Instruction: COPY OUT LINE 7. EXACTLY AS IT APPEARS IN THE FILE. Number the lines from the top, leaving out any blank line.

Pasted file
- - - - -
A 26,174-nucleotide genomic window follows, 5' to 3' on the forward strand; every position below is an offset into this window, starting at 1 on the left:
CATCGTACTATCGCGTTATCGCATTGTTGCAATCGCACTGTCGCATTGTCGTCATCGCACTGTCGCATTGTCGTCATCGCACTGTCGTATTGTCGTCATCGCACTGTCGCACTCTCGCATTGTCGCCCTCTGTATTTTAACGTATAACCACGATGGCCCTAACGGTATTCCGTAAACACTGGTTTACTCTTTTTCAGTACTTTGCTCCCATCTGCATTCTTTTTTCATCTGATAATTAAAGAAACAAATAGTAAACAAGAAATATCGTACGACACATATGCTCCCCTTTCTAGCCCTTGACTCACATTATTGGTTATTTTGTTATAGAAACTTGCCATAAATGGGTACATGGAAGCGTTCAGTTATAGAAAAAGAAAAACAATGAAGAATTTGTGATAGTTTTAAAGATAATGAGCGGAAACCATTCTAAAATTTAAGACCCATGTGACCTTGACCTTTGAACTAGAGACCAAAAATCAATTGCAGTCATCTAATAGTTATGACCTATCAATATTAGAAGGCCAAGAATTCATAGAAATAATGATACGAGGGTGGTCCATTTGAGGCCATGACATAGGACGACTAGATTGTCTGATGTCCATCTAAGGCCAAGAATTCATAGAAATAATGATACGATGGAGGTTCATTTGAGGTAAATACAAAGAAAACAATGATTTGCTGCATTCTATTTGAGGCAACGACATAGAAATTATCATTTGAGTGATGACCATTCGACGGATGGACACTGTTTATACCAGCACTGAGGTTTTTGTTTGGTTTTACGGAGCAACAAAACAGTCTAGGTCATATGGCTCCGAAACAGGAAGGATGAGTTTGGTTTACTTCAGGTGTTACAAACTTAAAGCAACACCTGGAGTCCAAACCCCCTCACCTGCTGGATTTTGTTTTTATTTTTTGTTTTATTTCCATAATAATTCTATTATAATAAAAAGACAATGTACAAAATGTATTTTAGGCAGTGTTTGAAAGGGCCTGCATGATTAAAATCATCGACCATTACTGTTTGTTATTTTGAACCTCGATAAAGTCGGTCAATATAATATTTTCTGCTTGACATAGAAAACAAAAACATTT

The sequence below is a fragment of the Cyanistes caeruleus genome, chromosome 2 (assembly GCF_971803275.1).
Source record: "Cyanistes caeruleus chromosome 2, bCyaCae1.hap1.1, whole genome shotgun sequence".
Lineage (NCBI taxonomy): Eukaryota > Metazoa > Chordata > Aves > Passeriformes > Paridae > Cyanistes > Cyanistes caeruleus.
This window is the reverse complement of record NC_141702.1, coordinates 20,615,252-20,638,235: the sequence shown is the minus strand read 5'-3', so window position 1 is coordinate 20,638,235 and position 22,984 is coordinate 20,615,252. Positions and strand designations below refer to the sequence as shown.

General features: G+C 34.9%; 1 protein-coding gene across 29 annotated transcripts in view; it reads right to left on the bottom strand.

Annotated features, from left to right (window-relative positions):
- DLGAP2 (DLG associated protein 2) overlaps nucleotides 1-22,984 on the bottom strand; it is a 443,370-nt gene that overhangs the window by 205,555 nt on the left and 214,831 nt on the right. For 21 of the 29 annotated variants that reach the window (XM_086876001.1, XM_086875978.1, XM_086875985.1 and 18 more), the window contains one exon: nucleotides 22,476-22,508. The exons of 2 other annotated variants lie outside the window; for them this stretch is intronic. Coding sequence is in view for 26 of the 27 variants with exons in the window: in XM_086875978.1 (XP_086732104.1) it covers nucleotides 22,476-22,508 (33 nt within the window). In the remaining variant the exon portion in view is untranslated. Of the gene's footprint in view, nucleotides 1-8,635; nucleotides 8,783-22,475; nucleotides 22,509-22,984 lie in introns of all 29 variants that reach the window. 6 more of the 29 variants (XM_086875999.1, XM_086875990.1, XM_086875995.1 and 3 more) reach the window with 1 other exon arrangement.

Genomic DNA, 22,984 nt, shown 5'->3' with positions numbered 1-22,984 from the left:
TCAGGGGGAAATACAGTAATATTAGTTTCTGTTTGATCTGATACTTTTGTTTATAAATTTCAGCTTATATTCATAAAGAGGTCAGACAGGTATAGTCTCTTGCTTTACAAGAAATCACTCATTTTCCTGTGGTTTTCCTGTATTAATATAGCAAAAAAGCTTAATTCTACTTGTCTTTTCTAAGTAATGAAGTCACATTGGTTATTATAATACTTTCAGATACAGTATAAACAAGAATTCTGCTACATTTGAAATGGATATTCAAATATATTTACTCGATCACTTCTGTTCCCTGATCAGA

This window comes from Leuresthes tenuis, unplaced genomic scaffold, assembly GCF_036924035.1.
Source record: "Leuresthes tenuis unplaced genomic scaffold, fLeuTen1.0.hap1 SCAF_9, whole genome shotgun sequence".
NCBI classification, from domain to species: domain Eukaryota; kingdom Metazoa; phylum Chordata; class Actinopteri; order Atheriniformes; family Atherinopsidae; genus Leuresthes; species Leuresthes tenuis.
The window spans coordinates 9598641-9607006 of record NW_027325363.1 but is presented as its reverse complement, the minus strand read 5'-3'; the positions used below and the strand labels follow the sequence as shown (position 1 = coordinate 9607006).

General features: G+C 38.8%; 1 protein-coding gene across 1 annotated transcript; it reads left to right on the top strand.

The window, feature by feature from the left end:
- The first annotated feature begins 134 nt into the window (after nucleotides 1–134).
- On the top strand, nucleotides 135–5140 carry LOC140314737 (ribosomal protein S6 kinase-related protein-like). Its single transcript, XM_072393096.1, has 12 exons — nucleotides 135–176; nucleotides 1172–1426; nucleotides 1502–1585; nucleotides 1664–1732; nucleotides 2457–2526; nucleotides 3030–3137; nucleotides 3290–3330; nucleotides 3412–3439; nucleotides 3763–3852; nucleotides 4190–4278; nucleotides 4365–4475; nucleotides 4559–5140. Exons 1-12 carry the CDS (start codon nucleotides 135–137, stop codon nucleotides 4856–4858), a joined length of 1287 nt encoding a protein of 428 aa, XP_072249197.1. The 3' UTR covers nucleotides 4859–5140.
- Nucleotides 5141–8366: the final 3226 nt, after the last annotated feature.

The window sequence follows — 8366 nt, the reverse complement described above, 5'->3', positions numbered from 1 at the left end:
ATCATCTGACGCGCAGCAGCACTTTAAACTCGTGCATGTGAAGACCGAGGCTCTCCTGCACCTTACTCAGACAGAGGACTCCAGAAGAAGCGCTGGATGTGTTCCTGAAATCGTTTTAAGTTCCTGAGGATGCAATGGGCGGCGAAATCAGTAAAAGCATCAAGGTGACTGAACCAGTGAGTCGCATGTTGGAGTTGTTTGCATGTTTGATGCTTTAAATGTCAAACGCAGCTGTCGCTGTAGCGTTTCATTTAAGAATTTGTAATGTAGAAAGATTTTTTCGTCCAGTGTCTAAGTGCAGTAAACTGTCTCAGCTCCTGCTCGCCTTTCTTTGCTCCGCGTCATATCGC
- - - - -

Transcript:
General features: G+C 34.9%; 1 protein-coding gene across 29 annotated transcripts in view; it reads right to left on the bottom strand.